Ancient author: Antonios Diogenes, Wonders Beyond Thule, or Unbelievable Things Beyond Thule as summarized by Photios (or: Photius), Bibliotheke, or Collection of Books, codex 166 (Greek text of Photios at the bottom of this post).
Comments: The present work illustrates well the blurry lines between ethnographic writing and fiction. This novelistic story attributed to Antonios Diogenes (likely second century CE but preserved in summary by the bishop Photios, who rights in the ninth century) shows how ethnographic discourses and encounters between different peoples could be fully integrated within fictional narratives. (This narrative has some affinities with Lucian of Samosata’s True Story which is somewhat more ironic, however, on which go to this link [coming soon]). There are also affinities between the voyage or circumnavigation narratives (periploi), on which see many other posts on this site (link), and narratives like this one.
Although we only have Photios’ summary of the story, Photios is as usual quite detailed in his analysis, so that we begin to see how often the protagonists are portrayed encountering “unbelievable” phenomena and peoples in their journeys. And so we find the protagonists encountering Tyrrhenians, Kimmerians, and other peoples of the north, including Iberians, Celts, Artabrians and Astyrians. As with much ethnographic writing, Diogenes is concerned to focus on or invent the unusual customs of the peoples he describes, as with the Artabrians where gender roles are reversed compared to what a Greek audience would expect (this is supposed to be astonishing!). One would expect some ethnographic details about Thulians (extreme northerners) themselves, but Photios points out how little there is about Thule itself (perhaps a mythicized Iceland) in the narrative. Also noteworthy is that the main villain of the story is expressly an Egyptian, an Egyptian priest to be precise, which may be seen as an extension of the denigration of Egyptians within Greek ethnic hierarchies.
The fact that wanderings and travels (often with loved ones forcefully separated from one another) became the organizing principle of most ancient Greek novels and other fiction (including those that Photios compares with this one at the end of his summary) means that such narratives were an optimal place to integrate adapted ethnographic material from other sources in order to add danger and excitement. Photios’ description of Diogenes own explanation of what he was doing shows that Diogenes was ostensibly making use of other ethnographic sources regarding “real” peoples for the basis of these fictional portrayals.
Beyond Photios’ summary, two small fragments of the narrative have been discovered: Papiri greci e latini X 1177, verso (early third century CE; link) and POxy XLII 3012 (second-third centuries; link). Porphyry knew and used the work (Life of Pythagoras 10, 32). What is interesting about Porphyry’s citations is that they confirm that Diogenes was sometimes incorporating what an ancient would consider “accurate” information, since Porphyry cites the novel as reliable information about Pythagoras. Porphyry writes:
“(10) Diogenes, in his treatise about The Unbelievable Things Beyond Thule, has treated Pythagoras’s affairs so carefully that I think his account should not be omitted. He says that the Tyrrhenian Mnesarchos was of the descent group of those at Lemnos, Imbros and Skyros and that he departed from there to visit many cities and various lands. During Pythagoras’ journeys he found an infant lying under a large, tall poplar tree. On approaching, he observed it lay on its back, looking steadily without winking at the sun. In its mouth was a little slender reed, like a pipe through which the child was being nourished by the dew-drops that distilled from the tree. This great wonder prevailed upon him to take the child, believing it to be of a divine origin. The child was fostered by a native of that country, named Androkles, who later on adopted him, and entrusted to him the management of affairs. On becoming wealthy, Mnesarchos educated the boy, naming him Astrasus, and rearing him with his own three sons, Eunestus, Tyrrhenus, and Pythagoras. Androkles adopted Pythagoras. . .”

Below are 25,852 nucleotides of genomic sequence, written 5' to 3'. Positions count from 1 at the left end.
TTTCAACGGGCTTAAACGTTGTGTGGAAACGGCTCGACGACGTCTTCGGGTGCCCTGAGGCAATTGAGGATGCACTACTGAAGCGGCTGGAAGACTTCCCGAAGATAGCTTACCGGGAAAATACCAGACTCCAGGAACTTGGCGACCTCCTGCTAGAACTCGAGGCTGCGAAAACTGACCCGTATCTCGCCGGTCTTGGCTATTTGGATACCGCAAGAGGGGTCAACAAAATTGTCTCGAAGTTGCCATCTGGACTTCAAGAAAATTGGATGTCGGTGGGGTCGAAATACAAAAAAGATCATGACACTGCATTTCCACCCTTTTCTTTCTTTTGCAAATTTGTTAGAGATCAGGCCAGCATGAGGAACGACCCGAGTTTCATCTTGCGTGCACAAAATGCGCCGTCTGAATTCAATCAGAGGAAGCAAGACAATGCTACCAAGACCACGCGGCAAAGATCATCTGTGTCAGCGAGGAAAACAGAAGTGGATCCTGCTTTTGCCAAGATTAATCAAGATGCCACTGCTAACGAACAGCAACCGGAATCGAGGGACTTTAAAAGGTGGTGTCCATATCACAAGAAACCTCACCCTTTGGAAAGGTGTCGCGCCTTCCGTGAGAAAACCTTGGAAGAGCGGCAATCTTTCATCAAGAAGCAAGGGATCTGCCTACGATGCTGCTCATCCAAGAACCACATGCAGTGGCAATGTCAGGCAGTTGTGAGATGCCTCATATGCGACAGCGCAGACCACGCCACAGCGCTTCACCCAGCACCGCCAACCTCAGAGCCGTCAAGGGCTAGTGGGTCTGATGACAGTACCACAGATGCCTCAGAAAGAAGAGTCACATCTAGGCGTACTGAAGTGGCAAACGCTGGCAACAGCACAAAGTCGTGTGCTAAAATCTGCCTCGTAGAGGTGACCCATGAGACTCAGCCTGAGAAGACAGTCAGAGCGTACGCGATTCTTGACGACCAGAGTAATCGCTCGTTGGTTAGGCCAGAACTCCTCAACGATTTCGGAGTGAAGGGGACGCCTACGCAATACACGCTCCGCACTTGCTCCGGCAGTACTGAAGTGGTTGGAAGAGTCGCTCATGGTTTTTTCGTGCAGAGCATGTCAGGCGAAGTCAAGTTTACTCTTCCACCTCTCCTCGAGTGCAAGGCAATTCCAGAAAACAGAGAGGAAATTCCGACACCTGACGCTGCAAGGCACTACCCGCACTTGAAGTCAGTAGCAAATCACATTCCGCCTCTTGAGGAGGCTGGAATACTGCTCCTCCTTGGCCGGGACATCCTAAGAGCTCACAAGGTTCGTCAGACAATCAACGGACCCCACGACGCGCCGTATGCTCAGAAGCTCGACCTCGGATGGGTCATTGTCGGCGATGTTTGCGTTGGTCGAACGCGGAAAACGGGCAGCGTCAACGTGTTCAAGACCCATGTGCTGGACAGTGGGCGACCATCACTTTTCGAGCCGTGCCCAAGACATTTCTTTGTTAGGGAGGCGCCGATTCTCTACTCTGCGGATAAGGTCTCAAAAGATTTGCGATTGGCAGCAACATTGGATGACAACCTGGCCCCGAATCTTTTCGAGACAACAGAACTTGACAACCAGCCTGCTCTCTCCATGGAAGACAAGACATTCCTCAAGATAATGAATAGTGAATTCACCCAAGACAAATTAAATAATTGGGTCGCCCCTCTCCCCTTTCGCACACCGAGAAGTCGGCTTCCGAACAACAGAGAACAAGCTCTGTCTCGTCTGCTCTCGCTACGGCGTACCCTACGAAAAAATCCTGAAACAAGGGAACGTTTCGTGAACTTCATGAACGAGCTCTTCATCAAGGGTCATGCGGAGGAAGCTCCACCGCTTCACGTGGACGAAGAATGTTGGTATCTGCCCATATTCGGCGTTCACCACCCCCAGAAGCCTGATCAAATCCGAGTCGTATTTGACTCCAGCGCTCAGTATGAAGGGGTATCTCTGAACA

“. . . (32) Diogenes, explaining Pythagoras’ daily routine of living, relates that he advised all men to avoid ambition and vanity, which chiefly excite envy, and to avoid crowds. He himself held morning conferences at his residence, composing his soul with the music of the lute, and singing certain old paeans of Thales. He also sang verses of Homer and Hesiod, which seemed to soothe the mind. He danced certain dances which he conceived conferred on the body agility and health. He did not take walks too much, but only in company of one or two companions, in temples or sacred groves, selecting the quietest and pleasantest places.” (Translations adapted from Kenneth Sylvan Guthrie, Pythagorean Source Book and Library [Grand Rapid, MI: Phanes Press, 1987 (1920 original), public domain])
Source of the translation: Translation by Harland.
[Introduction of the journeys of the protagonists]
(Bekker, page 109a) Read The Unbelievable Things (or: Wonders) Beyond Thule by Antonius Diogenes, in twenty-four books. The books are dramatic (dramatikon) [i.e. fictional like a dramatic play]. The style is clear and so pure that the clarity is never lacking even in the digressions. It is very agreeable in the thoughts expressed because, although it is very close to the mythical and unbelievable, it presents the material of the tales in a fashion and arrangement which is very plausible.